Simone Manuel is the first Black woman to win an individual Olympic medal in swimming. She has been open and candid about the importance of prioritizing her mental health. "Mental health is so crucial because it contributes to how you navigate through this world and what you think of yourself." Manuel said in an interview with Glamour magazine in 2020. "I've been seeing a sports psychologist since I was 15 and I use that to talk about my experiences as a Black swimmer and a Black woman in this world. I think that it genuinely has helped me be able to handle some of the hardships or the experiences that I've dealt with in my life. It’s such a powerful, powerful tool to be able to exercise your mind and strengthen your mind."



Raven Saunders, who was fifth in the women’s shot put at the Olympic Games Rio 2016 opened up about her depression and anxiety. In January 2018, she felt so alone that she thought about ending her life. She says that a text to an old therapist pulled her back and now she works on helping others as an advocate for mental health awareness. Saunders is featured in a nine-minute documentary called “An Olympic Athlete Takes on Depression.” Released in May 2021, it is the first installment in the Well Beings “Out of the Dark” web series and is available on WellBeings.org and as part of the PBS Short Docs collection on PBS Voices.


Champion weightlifter Kate Nye made her international debut in 2018 and won silver at the IWF Junior World Championships. In 2019, at one of the heights of her competitive weightlifting career, Nye was diagnosed with bipolar II disorder. Since her diagnosis Kate has used her platform as an athlete to continue to open up the dialogue when it comes to all mental health disorders. She wants to continue to have uncomfortable conversations about her diagnosis, if it means helping others understand what it means to be bipolar. In an article with ESPN, she said "I want to continue to break down barriers when it comes to mental health and elite athleticism. I wish the stigmas surrounding mental health conditions didn't exist."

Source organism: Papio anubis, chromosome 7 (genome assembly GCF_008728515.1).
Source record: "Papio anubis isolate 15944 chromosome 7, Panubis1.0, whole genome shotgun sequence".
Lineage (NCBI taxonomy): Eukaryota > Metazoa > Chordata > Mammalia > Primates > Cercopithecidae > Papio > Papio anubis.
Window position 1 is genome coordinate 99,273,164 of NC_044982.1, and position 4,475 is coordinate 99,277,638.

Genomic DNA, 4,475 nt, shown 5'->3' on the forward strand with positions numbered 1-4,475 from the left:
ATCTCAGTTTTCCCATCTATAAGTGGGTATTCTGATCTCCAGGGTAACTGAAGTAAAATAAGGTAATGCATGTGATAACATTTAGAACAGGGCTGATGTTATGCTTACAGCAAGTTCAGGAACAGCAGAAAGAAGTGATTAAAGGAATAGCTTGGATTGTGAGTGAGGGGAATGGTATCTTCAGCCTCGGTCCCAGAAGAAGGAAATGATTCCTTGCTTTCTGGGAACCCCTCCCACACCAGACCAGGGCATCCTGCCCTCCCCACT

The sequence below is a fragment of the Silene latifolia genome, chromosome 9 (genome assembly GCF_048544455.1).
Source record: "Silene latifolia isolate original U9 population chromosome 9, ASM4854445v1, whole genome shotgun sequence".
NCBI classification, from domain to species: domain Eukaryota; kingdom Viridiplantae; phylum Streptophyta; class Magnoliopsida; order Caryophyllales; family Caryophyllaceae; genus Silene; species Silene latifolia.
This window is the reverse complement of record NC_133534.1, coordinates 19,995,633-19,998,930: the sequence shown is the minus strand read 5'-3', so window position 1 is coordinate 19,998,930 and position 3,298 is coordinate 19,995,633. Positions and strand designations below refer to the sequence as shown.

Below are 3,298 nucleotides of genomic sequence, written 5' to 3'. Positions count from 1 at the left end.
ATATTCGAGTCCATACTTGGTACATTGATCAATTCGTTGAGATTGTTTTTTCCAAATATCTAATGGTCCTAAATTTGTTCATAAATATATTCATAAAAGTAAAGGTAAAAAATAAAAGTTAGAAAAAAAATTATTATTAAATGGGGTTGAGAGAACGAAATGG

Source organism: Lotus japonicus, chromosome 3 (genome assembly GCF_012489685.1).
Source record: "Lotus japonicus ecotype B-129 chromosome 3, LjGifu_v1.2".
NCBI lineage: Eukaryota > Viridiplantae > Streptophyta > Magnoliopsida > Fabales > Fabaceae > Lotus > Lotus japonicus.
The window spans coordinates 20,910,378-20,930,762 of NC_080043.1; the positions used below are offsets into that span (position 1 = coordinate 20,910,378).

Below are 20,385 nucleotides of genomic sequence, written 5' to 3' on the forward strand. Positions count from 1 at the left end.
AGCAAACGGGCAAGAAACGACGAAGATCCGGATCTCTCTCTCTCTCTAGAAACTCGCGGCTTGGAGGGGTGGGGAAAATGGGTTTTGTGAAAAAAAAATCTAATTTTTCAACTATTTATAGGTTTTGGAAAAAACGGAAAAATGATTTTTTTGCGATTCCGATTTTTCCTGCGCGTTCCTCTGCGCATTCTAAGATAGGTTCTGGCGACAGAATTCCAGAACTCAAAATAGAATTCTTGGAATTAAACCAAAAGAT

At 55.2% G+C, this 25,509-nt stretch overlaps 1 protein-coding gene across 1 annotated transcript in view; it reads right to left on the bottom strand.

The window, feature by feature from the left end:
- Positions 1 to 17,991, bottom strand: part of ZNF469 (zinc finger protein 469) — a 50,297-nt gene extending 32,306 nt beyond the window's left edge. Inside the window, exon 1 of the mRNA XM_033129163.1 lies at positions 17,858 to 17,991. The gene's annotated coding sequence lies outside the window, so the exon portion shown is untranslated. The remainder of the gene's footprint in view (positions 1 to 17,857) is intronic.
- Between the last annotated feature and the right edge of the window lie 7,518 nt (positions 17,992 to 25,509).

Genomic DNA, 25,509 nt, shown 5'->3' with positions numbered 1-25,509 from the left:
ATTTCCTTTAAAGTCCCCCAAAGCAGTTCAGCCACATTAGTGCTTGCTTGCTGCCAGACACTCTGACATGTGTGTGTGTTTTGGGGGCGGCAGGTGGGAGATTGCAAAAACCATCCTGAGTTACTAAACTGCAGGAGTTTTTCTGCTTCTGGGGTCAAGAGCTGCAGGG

In our eyes, all of these athletes won gold! But it's not just Olympic athletes in the world's eye who deal with pressure from work and life. Things like anxiety and depression can affect anyone and everyone. So whether you're trying to take care of your own mental health or looking to support those around you, you are not alone.


If you or a loved one have a mental health condition, consider joining one of our local Support Groups to meet peers or families who are going through the same experience you are on your mental health journey. Check out our local support groups here.